Research project Recent decades have seen an increased focus on collaborative arrangements for the governance and management of natural resources, and collaboration is often presented as a vehicle to reach a number of goals – including local stewardship and the recognition and promotion of Indigenous peoples’ rights.
The purpose of this project is to analyze the governance and management of landscapes for environmental protection on the Swedish side of Sápmi, with a particular focus on the organization and implementation of collaborative arrangements. The project aims to investigate relationships of power and conditions for agency in governance and management arrangements where power and responsibility is shared between the government and local Sámi resource users, or that include elements of local Sámi participation, influence, or control.
Across the world, there is considerable geographical overlap between areas set aside for nature conservation and Indigenous peoples’ lands, and the social, economic, and political consequences of protected areas have often been extensive for Indigenous peoples. Shifts in dominating discourses of conservation and of Indigenous peoples have opened up new opportunities for Indigenous peoples in relation to protected areas on their lands, not least through different forms of shared or collaborative governance and management arrangements, but collaborative conservation governance and management arrangements do not always deliver the positive social outcomes expected.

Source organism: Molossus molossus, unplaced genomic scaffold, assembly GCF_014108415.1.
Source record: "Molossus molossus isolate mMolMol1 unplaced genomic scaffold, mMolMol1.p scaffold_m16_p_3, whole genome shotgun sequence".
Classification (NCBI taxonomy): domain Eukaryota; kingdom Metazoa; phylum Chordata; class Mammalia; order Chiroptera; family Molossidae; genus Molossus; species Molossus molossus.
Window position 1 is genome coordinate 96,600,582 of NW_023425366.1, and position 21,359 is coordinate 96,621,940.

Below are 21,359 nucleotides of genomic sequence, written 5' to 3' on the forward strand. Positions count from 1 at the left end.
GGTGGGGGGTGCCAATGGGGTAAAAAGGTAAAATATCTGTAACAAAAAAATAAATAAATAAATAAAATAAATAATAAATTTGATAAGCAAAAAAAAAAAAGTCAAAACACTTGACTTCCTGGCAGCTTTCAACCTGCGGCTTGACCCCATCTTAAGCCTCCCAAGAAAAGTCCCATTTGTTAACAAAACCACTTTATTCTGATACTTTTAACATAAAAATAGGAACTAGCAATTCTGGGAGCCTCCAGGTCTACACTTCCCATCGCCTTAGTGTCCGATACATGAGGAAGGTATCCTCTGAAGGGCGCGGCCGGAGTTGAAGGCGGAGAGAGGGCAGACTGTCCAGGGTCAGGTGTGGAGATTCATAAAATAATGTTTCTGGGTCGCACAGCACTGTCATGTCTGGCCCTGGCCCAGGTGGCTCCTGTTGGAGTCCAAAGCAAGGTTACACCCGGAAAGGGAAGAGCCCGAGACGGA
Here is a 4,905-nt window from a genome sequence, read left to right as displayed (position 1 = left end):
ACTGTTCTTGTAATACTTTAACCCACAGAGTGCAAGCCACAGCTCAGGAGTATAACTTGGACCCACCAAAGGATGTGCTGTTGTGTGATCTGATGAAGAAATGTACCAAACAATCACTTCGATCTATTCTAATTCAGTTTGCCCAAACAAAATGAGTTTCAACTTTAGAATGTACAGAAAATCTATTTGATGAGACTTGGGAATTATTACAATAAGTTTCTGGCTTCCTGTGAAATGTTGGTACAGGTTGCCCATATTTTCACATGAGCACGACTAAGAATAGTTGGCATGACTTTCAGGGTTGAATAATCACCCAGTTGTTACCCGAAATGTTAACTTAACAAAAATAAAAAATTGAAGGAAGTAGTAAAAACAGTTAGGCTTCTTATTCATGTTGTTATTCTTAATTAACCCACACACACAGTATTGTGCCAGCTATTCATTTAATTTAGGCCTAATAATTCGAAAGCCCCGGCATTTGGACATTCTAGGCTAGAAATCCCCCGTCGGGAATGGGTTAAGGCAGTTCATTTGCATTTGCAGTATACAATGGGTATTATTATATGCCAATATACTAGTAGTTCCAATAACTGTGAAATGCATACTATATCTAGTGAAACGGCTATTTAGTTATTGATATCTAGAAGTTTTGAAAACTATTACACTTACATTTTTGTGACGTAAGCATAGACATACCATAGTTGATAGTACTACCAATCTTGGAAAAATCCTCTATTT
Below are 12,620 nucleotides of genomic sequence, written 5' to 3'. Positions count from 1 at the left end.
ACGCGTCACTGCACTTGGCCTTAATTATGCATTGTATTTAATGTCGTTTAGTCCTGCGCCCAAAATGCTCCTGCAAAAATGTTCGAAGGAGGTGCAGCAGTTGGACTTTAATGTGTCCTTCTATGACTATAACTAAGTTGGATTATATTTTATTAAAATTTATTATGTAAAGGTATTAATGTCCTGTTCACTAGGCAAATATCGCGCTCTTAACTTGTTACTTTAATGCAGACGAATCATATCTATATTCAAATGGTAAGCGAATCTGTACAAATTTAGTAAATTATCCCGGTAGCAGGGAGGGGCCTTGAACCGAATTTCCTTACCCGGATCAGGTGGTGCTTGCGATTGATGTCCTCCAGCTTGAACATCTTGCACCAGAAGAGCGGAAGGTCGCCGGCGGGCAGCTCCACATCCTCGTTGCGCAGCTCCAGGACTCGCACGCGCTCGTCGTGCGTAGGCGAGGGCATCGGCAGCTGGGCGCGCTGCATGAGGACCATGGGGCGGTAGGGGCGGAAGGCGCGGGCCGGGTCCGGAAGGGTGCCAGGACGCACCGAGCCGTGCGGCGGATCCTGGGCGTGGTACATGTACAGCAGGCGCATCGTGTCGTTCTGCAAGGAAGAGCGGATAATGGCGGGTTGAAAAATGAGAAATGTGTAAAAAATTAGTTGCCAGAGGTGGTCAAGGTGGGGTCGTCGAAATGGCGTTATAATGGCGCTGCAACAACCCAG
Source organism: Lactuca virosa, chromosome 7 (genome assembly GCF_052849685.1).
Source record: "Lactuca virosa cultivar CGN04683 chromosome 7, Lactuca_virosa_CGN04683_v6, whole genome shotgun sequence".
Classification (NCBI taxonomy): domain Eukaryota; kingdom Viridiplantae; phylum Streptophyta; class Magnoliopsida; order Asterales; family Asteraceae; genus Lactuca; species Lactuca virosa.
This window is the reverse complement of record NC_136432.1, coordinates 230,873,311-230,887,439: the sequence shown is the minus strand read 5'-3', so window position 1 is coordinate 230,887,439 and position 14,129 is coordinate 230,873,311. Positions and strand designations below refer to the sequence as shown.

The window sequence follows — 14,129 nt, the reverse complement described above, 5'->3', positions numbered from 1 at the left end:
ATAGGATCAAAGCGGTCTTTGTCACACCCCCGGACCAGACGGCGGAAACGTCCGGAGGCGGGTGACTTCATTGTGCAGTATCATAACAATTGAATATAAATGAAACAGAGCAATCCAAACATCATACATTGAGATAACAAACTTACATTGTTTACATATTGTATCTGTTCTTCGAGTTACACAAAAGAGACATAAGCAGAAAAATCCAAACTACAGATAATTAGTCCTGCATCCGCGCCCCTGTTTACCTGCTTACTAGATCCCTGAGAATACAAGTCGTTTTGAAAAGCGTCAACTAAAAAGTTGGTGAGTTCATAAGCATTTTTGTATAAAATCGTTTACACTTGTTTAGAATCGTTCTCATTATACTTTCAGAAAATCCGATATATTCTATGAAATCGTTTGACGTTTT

In Sweden, environmental governance and management has historically been largely centralized, with low levels of local influence and control. Although a large proportion of the areas set aside for environmental protection in Sweden have been established in Sápmi, there are no specific mechanisms for ensuring Sámi influence in the governance and management of protected areas. However, recent events and ongoing processes indicate a potential change in both discourse and policy practice. In line with global trends, Sweden’s environmental policies are moving towards collaborative models as the preferred arrangement for natural resource management.
In light of the global shifts in conservation discourses, with consideration of the potentials and pitfalls of collaborative arrangements, and with critical attention to the power relations at play, this project asks: how can we understand the ongoing processes on the Swedish side of Sápmi?